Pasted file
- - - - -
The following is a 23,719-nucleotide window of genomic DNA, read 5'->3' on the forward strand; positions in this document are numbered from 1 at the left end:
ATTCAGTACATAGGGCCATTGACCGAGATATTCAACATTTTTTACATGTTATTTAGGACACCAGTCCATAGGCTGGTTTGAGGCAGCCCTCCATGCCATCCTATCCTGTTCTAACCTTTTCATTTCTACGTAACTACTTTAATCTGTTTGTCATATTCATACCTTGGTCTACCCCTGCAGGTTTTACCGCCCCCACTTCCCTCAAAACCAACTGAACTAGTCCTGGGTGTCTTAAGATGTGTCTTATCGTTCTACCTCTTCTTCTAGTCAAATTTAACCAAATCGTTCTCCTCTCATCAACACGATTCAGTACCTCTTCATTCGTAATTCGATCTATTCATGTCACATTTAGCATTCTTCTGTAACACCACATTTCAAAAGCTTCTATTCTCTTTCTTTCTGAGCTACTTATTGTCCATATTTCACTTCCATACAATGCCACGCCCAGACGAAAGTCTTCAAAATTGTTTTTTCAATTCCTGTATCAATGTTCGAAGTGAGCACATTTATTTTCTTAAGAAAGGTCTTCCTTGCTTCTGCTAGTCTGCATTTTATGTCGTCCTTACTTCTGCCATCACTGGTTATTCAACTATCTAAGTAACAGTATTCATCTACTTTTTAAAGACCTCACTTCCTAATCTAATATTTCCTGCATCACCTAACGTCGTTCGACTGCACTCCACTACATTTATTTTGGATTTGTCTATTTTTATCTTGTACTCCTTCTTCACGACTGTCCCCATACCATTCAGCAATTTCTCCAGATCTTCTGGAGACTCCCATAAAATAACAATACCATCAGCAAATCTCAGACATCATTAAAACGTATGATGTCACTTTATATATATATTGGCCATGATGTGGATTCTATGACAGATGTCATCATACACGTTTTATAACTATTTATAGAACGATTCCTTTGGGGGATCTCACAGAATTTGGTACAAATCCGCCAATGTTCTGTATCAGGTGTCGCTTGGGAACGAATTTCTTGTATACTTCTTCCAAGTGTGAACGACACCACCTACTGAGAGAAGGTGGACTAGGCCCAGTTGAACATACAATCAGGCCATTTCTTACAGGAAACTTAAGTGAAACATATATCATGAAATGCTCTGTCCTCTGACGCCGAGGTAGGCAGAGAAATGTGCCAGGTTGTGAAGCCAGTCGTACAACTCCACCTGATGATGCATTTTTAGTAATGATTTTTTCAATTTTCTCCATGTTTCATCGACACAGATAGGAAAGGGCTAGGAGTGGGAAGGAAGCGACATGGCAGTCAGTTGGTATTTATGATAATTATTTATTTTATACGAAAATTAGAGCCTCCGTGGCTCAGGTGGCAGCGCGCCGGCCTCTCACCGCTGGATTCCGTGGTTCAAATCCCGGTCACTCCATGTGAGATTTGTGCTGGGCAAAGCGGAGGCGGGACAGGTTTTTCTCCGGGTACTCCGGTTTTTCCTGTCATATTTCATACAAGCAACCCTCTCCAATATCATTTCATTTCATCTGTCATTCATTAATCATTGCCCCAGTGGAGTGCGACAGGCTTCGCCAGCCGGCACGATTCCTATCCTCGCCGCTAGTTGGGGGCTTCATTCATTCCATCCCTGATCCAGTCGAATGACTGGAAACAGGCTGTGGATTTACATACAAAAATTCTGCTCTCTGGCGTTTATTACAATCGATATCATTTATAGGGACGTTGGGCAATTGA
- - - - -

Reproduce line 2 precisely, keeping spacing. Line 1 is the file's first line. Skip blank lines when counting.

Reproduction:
ATTCAGTACATAGGGCCATTGACCGAGATATTCAACATTTTTTACATGTTATTTAGGACACCAGTCCATAGGCTGGTTTGAGGCAGCCCTCCATGCCATCCTATCCTGTTCTAACCTTTTCATTTCTACGTAACTACTTTAATCTGTTTGTCATATTCATACCTTGGTCTACCCCTGCAGGTTTTACCGCCCCCACTTCCCTCAAAACCAACTGAACTAGTCCTGGGTGTCTTAAGATGTGTCTTATCGTTCTACCTCTTCTTCTAGTCAAATTTAACCAAATCGTTCTCCTCTCATCAACACGATTCAGTACCTCTTCATTCGTAATTCGATCTATTCATGTCACATTTAGCATTCTTCTGTAACACCACATTTCAAAAGCTTCTATTCTCTTTCTTTCTGAGCTACTTATTGTCCATATTTCACTTCCATACAATGCCACGCCCAGACGAAAGTCTTCAAAATTGTTTTTTCAATTCCTGTATCAATGTTCGAAGTGAGCACATTTATTTTCTTAAGAAAGGTCTTCCTTGCTTCTGCTAGTCTGCATTTTATGTCGTCCTTACTTCTGCCATCACTGGTTATTCAACTATCTAAGTAACAGTATTCATCTACTTTTTAAAGACCTCACTTCCTAATCTAATATTTCCTGCATCACCTAACGTCGTTCGACTGCACTCCACTACATTTATTTTGGATTTGTCTATTTTTATCTTGTACTCCTTCTTCACGACTGTCCCCATACCATTCAGCAATTTCTCCAGATCTTCTGGAGACTCCCATAAAATAACAATACCATCAGCAAATCTCAGACATCATTAAAACGTATGATGTCACTTTATATATATATTGGCCATGATGTGGATTCTATGACAGATGTCATCATACACGTTTTATAACTATTTATAGAACGATTCCTTTGGGGGATCTCACAGAATTTGGTACAAATCCGCCAATGTTCTGTATCAGGTGTCGCTTGGGAACGAATTTCTTGTATACTTCTTCCAAGTGTGAACGACACCACCTACTGAGAGAAGGTGGACTAGGCCCAGTTGAACATACAATCAGGCCATTTCTTACAGGAAACTTAAGTGAAACATATATCATGAAATGCTCTGTCCTCTGACGCCGAGGTAGGCAGAGAAATGTGCCAGGTTGTGAAGCCAGTCGTACAACTCCACCTGATGATGCATTTTTAGTAATGATTTTTTCAATTTTCTCCATGTTTCATCGACACAGATAGGAAAGGGCTAGGAGTGGGAAGGAAGCGACATGGCAGTCAGTTGGTATTTATGATAATTATTTATTTTATACGAAAATTAGAGCCTCCGTGGCTCAGGTGGCAGCGCGCCGGCCTCTCACCGCTGGATTCCGTGGTTCAAATCCCGGTCACTCCATGTGAGATTTGTGCTGGGCAAAGCGGAGGCGGGACAGGTTTTTCTCCGGGTACTCCGGTTTTTCCTGTCATATTTCATACAAGCAACCCTCTCCAATATCATTTCATTTCATCTGTCATTCATTAATCATTGCCCCAGTGGAGTGCGACAGGCTTCGCCAGCCGGCACGATTCCTATCCTCGCCGCTAGTTGGGGGCTTCATTCATTCCATCCCTGATCCAGTCGAATGACTGGAAACAGGCTGTGGATTTACATACAAAAATTCTGCTCTCTGGCGTTTATTACAATCGATATCATTTATAGGGACGTTGGGCAATTGA